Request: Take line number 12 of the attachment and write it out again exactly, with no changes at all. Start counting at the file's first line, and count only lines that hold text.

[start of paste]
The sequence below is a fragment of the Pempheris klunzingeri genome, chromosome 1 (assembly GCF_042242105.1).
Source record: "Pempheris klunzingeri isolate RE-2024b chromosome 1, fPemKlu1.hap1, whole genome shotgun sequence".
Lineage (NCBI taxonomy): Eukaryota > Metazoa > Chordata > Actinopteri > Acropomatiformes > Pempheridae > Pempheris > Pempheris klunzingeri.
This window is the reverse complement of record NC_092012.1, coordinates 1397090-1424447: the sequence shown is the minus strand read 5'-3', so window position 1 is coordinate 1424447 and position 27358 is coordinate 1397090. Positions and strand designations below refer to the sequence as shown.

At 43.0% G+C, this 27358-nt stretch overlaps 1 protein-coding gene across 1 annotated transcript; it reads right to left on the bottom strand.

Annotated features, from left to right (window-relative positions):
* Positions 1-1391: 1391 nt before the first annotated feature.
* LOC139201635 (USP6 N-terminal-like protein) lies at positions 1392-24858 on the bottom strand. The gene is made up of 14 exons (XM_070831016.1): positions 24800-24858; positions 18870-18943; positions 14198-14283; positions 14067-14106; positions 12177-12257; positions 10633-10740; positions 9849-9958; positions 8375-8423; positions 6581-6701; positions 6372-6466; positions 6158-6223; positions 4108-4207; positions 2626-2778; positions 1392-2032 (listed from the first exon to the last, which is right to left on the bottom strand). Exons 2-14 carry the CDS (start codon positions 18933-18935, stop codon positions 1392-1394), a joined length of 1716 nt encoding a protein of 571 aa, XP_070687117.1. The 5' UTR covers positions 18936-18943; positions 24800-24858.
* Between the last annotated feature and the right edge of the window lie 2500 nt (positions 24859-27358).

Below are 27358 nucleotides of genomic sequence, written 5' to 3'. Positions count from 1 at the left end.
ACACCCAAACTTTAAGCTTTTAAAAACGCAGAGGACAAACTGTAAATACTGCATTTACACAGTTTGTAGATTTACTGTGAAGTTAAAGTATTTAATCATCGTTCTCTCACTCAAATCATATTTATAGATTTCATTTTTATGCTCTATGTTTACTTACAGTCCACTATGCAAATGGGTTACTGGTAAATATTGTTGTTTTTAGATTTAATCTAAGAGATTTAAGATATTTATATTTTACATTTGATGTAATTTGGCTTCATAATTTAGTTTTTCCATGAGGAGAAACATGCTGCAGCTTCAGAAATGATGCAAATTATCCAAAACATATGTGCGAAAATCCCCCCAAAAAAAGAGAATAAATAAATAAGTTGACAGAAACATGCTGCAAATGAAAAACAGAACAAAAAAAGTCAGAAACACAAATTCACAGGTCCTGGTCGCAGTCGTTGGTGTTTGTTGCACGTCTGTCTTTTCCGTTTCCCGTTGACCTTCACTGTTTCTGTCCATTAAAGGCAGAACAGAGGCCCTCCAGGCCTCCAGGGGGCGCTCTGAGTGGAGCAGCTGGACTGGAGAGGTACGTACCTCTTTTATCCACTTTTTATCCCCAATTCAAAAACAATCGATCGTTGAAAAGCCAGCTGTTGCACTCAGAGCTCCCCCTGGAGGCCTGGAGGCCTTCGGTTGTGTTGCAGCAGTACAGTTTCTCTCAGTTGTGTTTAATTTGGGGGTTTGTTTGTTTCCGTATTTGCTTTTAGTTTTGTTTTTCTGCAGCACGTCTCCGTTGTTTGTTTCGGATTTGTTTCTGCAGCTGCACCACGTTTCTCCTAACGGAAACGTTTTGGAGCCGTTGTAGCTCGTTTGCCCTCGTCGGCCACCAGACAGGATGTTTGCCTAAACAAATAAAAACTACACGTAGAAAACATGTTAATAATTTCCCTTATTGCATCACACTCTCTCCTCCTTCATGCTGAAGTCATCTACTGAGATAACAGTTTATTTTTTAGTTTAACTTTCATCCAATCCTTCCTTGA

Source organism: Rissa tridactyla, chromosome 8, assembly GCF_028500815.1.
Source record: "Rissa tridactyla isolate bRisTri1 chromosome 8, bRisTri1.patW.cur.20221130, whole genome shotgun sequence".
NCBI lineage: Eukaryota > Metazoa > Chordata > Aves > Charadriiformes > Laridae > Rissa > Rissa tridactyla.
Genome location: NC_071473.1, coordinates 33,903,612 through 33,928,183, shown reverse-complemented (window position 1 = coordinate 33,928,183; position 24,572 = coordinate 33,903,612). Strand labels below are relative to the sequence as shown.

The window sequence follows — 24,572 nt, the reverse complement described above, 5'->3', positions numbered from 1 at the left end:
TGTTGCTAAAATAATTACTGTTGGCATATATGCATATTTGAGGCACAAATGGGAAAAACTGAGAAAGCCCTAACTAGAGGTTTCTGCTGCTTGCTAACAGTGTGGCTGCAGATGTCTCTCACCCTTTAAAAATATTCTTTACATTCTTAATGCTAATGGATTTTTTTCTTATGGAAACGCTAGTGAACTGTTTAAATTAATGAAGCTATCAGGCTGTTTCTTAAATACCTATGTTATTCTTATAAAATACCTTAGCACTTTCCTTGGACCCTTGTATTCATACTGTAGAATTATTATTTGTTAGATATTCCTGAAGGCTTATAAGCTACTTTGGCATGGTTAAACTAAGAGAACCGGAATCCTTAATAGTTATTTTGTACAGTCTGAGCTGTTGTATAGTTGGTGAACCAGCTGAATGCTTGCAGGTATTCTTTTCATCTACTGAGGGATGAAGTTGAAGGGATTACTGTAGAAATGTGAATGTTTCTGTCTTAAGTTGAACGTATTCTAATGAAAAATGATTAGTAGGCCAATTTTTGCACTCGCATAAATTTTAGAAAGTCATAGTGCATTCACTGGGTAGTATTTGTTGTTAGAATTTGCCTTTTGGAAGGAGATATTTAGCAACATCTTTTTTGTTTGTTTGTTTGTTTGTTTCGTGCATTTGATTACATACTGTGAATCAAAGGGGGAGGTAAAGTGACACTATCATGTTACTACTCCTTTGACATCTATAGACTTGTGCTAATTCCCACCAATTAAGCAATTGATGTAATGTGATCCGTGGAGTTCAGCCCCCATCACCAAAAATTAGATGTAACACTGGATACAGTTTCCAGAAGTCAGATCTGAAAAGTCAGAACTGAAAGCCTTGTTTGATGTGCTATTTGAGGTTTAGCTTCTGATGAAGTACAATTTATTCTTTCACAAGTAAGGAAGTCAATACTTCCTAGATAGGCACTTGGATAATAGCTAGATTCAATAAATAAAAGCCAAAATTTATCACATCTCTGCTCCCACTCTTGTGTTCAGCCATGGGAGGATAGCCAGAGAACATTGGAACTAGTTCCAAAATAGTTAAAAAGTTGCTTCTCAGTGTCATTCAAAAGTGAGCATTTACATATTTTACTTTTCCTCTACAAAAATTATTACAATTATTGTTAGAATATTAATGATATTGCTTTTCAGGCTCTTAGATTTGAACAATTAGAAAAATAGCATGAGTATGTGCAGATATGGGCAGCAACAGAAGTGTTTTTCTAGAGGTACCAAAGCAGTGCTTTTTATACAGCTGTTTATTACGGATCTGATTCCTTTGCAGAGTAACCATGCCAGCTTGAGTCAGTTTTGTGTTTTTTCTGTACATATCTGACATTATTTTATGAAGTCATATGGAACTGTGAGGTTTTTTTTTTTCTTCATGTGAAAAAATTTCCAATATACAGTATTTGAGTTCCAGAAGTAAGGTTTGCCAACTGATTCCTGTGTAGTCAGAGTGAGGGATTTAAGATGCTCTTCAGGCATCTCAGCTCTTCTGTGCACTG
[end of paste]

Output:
Source organism: Rissa tridactyla, chromosome 8, assembly GCF_028500815.1.